or worship what their own hands have made.
They will never again bow down to their Asherah poles
    or worship at the pagan shrines they have built. – Isaiah 17:7-8 NLT

It is amazing how easy it is for the people of God to turn their backs on Him until they find themselves in a state of hopelessness and helplessness. In those moments of trial and trouble, when they no longer have any other options or tricks up their sleeves, they tend to turn back to God for help. When their man-made gods no longer come through for them, they decide to give God one more try.

And the same is true of us as God’s people. While our false gods to be more sophisticated, they are still man-made and poor substitutes for the one true God. Yet, we find it so easy to place our trust in anything and everything but God, until those things fail to come through for us. When all the money in the world can’t heal us from cancer, we turn to God. When our intelligence proves insufficient for the crisis we face, we turn to God. When all our possessions fail to bring us the happiness they promised to deliver, we turn to God. And while it is true that “God is our refuge and strength, always ready to help in times of trouble” (Psalm 46:1 NLT), He longs for us to seek Him at all times. He desires that we make Him our first and only option. Which is why Jesus said, “Seek the Kingdom of God above all else, and live righteously, and he will give you everything you need” (Matthew 6:33 NLT).

English Standard Version (ESV)
The Holy Bible, English Standard Version. ESV® Permanent Text Edition® (2016). Copyright © 2001 by Crossway Bibles, a publishing ministry of Good News Publishers.

New Living Translation (NLT)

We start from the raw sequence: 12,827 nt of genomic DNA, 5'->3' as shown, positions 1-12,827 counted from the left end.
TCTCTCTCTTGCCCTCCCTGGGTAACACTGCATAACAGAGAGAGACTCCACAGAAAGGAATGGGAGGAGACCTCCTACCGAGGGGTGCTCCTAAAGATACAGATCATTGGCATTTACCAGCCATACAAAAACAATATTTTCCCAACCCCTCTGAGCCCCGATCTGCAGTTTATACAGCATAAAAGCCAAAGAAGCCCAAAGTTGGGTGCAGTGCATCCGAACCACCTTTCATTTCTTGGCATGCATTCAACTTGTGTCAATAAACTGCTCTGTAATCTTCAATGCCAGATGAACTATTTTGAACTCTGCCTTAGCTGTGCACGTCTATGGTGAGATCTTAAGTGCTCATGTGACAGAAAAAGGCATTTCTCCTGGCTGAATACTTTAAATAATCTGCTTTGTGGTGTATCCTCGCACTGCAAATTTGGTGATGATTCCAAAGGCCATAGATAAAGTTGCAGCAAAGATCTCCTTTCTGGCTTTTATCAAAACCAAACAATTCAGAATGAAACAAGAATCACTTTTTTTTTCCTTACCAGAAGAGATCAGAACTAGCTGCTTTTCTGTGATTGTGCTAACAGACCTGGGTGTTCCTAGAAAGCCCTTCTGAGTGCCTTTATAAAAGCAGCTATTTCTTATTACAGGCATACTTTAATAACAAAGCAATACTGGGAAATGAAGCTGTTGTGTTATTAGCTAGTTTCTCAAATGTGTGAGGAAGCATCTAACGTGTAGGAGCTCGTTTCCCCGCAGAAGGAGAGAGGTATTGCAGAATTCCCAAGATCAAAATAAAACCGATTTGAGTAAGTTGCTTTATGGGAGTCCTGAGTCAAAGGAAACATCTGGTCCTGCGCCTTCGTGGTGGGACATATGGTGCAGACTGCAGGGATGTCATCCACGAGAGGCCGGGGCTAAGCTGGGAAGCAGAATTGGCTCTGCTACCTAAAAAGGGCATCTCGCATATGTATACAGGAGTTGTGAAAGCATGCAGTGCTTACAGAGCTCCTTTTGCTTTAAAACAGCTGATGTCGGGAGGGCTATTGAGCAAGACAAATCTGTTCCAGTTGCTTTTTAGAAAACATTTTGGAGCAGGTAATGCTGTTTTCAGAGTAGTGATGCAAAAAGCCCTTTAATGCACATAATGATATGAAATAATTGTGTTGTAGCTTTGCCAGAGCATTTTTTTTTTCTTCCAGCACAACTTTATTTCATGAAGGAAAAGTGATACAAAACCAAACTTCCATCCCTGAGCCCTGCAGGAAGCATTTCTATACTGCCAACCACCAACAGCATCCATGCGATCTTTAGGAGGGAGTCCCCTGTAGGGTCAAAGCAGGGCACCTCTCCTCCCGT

Holy Bible, New Living Translation, copyright © 1996, 2004, 2015 by Tyndale House Foundation. Used by permission of Tyndale House Publishers Inc., Carol Stream, Illinois 60188. All rights reserved.

The Message (MSG)
Copyright © 1993, 1994, 1995, 1996, 2000, 2001, 2002 by Eugene H. Peterson

Follow the Leader.

1 Then Jesus said to the crowds and to his disciples, 2 “The scribes and the Pharisees sit on Moses’ seat, 3 so do and observe whatever they tell you, but not the works they do. For they preach, but do not practice. 4 They tie up heavy burdens, hard to bear, and lay them on people’s shoulders, but they themselves are not willing to move them with their finger. 5 They do all their deeds to be seen by others. For they make their phylacteries broad and their fringes long, 6 and they love the place of honor at feasts and the best seats in the synagogues 7 and greetings in the marketplaces and being called rabbi by others. 8 But you are not to be called rabbi, for you have one teacher, and you are all brothers. 9 And call no man your father on earth, for you have one Father, who is in heaven. 10 Neither be called instructors, for you have one instructor, the Christ. 11 The greatest among you shall be your servant. 12 Whoever exalts himself will be humbled, and whoever humbles himself will be exalted.” – Matthew 23:1-12 ESV